Put Down Your Straight Edge [on Two Artists Tuesday]

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I just wrote a “Statement of Philosophy of Teaching.” It’s for an application to teach at a college that emphasizes experiential learning. If I had a dime for every time I championed experiential learning or used that phrase on a crowd of wooden educators, stony-faced business types, or boards-of-directors, I’d have no need to write statements of teaching philosophy. And, truly, think on it for a moment, what is the opposite?

Andy’s phrase: experience equals knowledge, knowledge equals confidence, confidence equals success. In other words, the only way to learn to ride a bike is to get on the bike and ride. There will be falls. We call that learning. And, the really great thing about getting on the bike and riding is that one day, after a few more falls and many more miles, you might compete in the Tour de France. You will be pursuing something other than your balance skills. Learning is like that.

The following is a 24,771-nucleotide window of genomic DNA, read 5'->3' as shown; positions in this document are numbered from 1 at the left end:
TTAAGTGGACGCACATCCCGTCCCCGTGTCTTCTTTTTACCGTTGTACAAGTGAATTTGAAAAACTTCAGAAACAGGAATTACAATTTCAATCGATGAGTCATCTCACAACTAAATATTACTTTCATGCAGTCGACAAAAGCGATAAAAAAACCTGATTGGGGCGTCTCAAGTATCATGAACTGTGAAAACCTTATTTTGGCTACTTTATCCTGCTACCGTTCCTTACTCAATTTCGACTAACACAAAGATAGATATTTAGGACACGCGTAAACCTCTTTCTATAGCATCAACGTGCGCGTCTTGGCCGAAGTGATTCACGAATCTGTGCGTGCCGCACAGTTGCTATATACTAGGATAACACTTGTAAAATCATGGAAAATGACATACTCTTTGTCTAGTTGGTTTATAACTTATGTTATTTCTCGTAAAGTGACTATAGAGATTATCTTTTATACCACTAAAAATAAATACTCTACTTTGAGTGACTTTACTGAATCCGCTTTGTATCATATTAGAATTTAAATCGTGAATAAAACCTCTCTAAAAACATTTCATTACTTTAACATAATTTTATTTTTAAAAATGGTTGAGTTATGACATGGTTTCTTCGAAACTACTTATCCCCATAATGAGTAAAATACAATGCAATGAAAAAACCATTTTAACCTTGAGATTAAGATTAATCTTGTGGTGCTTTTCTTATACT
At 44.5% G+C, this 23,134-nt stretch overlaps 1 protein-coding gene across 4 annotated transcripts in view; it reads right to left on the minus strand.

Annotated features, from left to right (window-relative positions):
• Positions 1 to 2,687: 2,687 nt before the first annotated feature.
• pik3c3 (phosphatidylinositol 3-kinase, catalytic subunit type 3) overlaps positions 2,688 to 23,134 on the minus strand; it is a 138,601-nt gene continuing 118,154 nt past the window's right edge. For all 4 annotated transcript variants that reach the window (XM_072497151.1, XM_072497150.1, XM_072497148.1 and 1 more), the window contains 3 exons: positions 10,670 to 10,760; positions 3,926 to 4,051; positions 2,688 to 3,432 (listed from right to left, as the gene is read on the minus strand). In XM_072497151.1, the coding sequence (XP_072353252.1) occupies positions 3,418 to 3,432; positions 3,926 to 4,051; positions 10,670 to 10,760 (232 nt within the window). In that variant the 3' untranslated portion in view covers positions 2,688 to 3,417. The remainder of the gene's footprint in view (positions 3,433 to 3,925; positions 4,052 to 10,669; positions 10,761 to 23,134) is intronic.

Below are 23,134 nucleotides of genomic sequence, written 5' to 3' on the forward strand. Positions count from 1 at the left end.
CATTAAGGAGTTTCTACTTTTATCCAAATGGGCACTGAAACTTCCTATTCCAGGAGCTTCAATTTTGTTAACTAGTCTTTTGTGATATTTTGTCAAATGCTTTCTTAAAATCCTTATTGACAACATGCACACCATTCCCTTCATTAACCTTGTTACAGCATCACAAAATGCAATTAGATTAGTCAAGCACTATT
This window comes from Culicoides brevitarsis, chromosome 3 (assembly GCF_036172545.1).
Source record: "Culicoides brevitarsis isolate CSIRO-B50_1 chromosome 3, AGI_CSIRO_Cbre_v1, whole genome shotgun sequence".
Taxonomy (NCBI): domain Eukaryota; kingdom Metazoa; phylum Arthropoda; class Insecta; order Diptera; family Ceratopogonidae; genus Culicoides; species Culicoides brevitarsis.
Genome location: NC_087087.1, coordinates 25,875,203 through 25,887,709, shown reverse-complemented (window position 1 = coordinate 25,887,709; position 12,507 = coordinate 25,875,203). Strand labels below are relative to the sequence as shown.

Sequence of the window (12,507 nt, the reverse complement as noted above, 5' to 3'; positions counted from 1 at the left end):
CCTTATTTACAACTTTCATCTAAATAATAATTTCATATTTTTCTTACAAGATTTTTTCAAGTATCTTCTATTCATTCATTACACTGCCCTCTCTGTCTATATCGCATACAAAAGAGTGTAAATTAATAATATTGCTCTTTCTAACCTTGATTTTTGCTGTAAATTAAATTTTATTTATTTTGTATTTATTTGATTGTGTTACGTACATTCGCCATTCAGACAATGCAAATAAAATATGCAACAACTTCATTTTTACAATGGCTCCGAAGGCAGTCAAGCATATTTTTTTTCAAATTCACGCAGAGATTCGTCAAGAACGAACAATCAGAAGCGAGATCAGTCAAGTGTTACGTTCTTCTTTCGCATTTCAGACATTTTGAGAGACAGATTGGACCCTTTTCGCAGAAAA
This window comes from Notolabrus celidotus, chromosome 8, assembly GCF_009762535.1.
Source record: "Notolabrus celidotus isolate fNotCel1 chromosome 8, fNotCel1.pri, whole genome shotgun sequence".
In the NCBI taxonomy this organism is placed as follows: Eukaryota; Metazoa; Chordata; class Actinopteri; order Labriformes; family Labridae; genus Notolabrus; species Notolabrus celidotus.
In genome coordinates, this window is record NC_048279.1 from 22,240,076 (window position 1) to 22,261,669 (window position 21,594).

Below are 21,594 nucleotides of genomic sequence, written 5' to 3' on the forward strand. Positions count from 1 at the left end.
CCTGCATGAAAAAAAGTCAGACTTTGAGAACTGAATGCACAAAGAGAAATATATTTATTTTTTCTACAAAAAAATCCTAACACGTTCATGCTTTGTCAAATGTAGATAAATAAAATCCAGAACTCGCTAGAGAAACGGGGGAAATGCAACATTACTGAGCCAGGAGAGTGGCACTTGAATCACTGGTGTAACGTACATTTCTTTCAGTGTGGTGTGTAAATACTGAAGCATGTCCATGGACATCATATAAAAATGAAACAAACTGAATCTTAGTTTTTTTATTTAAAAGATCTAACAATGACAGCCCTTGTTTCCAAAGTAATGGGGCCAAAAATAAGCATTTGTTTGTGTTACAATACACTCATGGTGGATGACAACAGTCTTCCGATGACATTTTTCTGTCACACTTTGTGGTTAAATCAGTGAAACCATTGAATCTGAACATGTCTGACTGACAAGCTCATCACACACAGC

The problem with shorthand phrases like Andy’s, although accurate on one level,  is that they describe a straight line. Life, I’ve learned from experience, has rowdy roller coaster phases that nearly fling you off the planet, awkward backward stepping to get out of wrong choices, chapters wandering lost in the forest, days spent sitting on the rock stripping off the armor before another step can be taken. Life is not lived in a straight line. Experience is a windy road. It only looks straight in the post-mortem. Knowledge gathering en route to confidence is no walk in a meadow. Andy will tell you that, too.

We make meaning out of our experiences after the fact. We have experiences first and story them second. It is why learning is circular. It is why a rich life is circular, why life lessons come around again and again.

 

read Kerri’s blog post about WINDING TRAILS

 

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